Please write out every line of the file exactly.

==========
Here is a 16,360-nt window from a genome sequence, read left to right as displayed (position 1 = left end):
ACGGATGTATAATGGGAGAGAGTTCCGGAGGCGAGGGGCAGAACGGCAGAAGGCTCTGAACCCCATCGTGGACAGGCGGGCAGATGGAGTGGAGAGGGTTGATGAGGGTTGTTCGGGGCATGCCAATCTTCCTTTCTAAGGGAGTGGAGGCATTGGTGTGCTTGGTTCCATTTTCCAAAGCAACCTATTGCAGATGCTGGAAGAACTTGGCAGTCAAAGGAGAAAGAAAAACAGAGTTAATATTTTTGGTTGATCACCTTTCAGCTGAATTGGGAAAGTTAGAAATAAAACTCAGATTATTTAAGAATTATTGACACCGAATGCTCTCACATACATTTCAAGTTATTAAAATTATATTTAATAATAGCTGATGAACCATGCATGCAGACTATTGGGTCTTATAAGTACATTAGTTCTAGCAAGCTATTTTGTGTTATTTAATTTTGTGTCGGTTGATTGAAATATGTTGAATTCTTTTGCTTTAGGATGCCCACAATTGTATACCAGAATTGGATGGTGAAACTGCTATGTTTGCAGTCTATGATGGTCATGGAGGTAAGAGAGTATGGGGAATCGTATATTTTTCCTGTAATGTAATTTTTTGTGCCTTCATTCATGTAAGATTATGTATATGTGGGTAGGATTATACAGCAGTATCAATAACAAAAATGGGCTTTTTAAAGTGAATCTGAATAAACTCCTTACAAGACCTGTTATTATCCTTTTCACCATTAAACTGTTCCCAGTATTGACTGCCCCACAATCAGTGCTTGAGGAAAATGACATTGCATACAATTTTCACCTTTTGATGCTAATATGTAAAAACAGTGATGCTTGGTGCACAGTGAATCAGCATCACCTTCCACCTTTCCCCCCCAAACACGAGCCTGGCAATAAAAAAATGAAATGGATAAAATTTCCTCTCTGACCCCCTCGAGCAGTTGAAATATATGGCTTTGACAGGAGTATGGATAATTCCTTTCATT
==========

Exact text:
Here is a 16,360-nt window from a genome sequence, read left to right as displayed (position 1 = left end):
ACGGATGTATAATGGGAGAGAGTTCCGGAGGCGAGGGGCAGAACGGCAGAAGGCTCTGAACCCCATCGTGGACAGGCGGGCAGATGGAGTGGAGAGGGTTGATGAGGGTTGTTCGGGGCATGCCAATCTTCCTTTCTAAGGGAGTGGAGGCATTGGTGTGCTTGGTTCCATTTTCCAAAGCAACCTATTGCAGATGCTGGAAGAACTTGGCAGTCAAAGGAGAAAGAAAAACAGAGTTAATATTTTTGGTTGATCACCTTTCAGCTGAATTGGGAAAGTTAGAAATAAAACTCAGATTATTTAAGAATTATTGACACCGAATGCTCTCACATACATTTCAAGTTATTAAAATTATATTTAATAATAGCTGATGAACCATGCATGCAGACTATTGGGTCTTATAAGTACATTAGTTCTAGCAAGCTATTTTGTGTTATTTAATTTTGTGTCGGTTGATTGAAATATGTTGAATTCTTTTGCTTTAGGATGCCCACAATTGTATACCAGAATTGGATGGTGAAACTGCTATGTTTGCAGTCTATGATGGTCATGGAGGTAAGAGAGTATGGGGAATCGTATATTTTTCCTGTAATGTAATTTTTTGTGCCTTCATTCATGTAAGATTATGTATATGTGGGTAGGATTATACAGCAGTATCAATAACAAAAATGGGCTTTTTAAAGTGAATCTGAATAAACTCCTTACAAGACCTGTTATTATCCTTTTCACCATTAAACTGTTCCCAGTATTGACTGCCCCACAATCAGTGCTTGAGGAAAATGACATTGCATACAATTTTCACCTTTTGATGCTAATATGTAAAAACAGTGATGCTTGGTGCACAGTGAATCAGCATCACCTTCCACCTTTCCCCCCCAAACACGAGCCTGGCAATAAAAAAATGAAATGGATAAAATTTCCTCTCTGACCCCCTCGAGCAGTTGAAATATATGGCTTTGACAGGAGTATGGATAATTCCTTTCATT